|Harvell, Drew||Cornell University (Cornell)||Principal Investigator|
|Mydlarz, Laura||University of Texas at Arlington (UT Arlington)||Co-Principal Investigator|
|Burge, Colleen||Cornell University (Cornell)||Contact|
|Rauch, Shannon||Woods Hole Oceanographic Institution (WHOI BCO-DMO)||BCO-DMO Data Manager|
Two types of assays were used in two trials to quantify Labyrinthulomycota cultures: cell counts using a hemocytometer and total protein concentration.
Sampling and Analytical Methodology:
In the first trial, a Labyrinthulomycota culture held at 22 degrees C was divided into 18 sub-cultures that were incubated at 15 degrees C, 20 degrees C, 25 degrees C, 30 degrees C, and 32 degrees C in triplicate for three days. Culture temperatures and incubation period were based on previous visual observations of Labyrinthulomycota growth, where over-growth of culture flasks occurs after three days at temperatures of 25 degrees C and higher. In the second trial, nine sub-cultures were incubated at 20 degrees C, 25 degrees C, and 30 degrees C in triplicate for three days.
In the second trial, total protein was also assessed. After three days, the media was poured off, rinsed once with 3 mLs of 0.22 um-filtered artificial sea water, and replaced with 3 mLs of 0.22 um-filtered artificial sea water. With a sterile wooden dowel, the bottom of each culture was scraped until no Labyrinthulomycota growth was visible on the bottom of the culture. 700 uL of each culture was placed in a bead beater and mixed at 300 rpm for 30 sec; 400 uL was set aside for protein assays and 300 uL for cell counts and held on ice until use.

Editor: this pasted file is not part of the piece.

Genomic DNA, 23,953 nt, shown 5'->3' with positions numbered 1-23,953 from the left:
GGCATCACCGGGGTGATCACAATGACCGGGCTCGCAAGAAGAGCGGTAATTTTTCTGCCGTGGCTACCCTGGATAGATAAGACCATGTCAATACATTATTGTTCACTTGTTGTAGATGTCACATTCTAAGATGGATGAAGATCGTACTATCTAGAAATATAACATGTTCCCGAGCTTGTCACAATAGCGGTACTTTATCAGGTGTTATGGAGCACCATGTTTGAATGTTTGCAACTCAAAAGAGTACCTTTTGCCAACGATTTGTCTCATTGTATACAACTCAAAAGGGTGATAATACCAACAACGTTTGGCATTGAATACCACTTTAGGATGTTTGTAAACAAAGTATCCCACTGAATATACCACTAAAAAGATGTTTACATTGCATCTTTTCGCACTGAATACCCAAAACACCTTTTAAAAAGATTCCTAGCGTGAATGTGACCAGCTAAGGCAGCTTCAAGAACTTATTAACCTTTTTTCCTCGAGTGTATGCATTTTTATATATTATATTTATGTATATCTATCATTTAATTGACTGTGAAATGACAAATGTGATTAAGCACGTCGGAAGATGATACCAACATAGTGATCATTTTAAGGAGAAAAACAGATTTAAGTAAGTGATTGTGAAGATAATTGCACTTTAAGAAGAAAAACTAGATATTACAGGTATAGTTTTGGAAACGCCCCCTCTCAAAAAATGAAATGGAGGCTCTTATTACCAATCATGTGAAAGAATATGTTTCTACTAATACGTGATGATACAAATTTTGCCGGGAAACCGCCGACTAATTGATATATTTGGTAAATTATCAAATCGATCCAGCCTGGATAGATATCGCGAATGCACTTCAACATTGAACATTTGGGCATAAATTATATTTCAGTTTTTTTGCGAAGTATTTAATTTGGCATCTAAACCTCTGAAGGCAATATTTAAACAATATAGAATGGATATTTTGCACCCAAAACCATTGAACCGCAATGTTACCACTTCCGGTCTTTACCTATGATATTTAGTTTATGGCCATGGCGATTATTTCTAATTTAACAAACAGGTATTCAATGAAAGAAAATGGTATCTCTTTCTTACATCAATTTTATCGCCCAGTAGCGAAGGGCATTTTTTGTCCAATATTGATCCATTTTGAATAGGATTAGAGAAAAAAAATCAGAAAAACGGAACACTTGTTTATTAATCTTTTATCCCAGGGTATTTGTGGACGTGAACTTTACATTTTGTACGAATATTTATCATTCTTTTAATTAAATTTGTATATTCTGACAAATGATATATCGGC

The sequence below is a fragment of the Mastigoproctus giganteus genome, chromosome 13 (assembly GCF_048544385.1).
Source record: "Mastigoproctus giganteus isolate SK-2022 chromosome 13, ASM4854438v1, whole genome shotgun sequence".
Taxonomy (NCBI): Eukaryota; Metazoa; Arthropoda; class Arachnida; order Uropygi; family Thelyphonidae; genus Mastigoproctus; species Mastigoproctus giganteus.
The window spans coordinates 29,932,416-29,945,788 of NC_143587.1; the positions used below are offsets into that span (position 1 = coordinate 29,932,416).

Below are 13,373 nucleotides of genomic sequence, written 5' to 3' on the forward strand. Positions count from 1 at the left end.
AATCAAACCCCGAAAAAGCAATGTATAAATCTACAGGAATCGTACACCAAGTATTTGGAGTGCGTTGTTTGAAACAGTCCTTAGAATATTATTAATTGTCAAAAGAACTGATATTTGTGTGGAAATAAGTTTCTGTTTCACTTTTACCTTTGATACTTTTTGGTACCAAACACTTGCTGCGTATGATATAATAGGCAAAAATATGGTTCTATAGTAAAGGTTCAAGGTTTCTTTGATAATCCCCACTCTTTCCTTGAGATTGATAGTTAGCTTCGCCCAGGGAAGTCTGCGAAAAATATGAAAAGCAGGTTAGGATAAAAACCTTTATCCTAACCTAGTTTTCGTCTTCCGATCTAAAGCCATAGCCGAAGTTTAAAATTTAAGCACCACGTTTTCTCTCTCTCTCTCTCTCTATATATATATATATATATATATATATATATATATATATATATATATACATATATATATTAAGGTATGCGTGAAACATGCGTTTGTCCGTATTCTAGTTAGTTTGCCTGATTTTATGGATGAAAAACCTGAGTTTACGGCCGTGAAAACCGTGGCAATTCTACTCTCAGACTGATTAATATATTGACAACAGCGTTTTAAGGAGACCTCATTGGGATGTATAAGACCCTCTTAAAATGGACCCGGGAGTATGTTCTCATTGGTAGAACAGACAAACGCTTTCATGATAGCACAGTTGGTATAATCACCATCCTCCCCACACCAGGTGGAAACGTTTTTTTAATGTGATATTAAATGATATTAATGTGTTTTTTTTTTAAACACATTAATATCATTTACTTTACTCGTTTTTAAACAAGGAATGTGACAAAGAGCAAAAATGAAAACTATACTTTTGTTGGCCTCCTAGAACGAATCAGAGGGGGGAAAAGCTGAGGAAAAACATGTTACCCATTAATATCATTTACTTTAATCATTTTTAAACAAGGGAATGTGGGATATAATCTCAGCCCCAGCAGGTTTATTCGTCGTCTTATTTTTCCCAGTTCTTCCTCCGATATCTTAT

Prior to counting using a hemocytometer, cells were vortexed for about 20 sec. In each culture, cells were counted in triplicate.
Total protein was extracted from each sample by adding 400 uL of extraction buffer (0.15 ug mL-1 DTT in Tris-HCl) to each tube. The contents of the tube were mixed and lysed for 2 minutes with the Fisherbrand disposable pestle grinder system, and incubated for 45 minutes on ice for extractions. Protein was measured using the DC protein kit (Bio-Rad), and read in triplicate using the Synergy HT multi-Detection microplate reader with KC4 software (Biotek Instruments, Vermont) at 750 nm.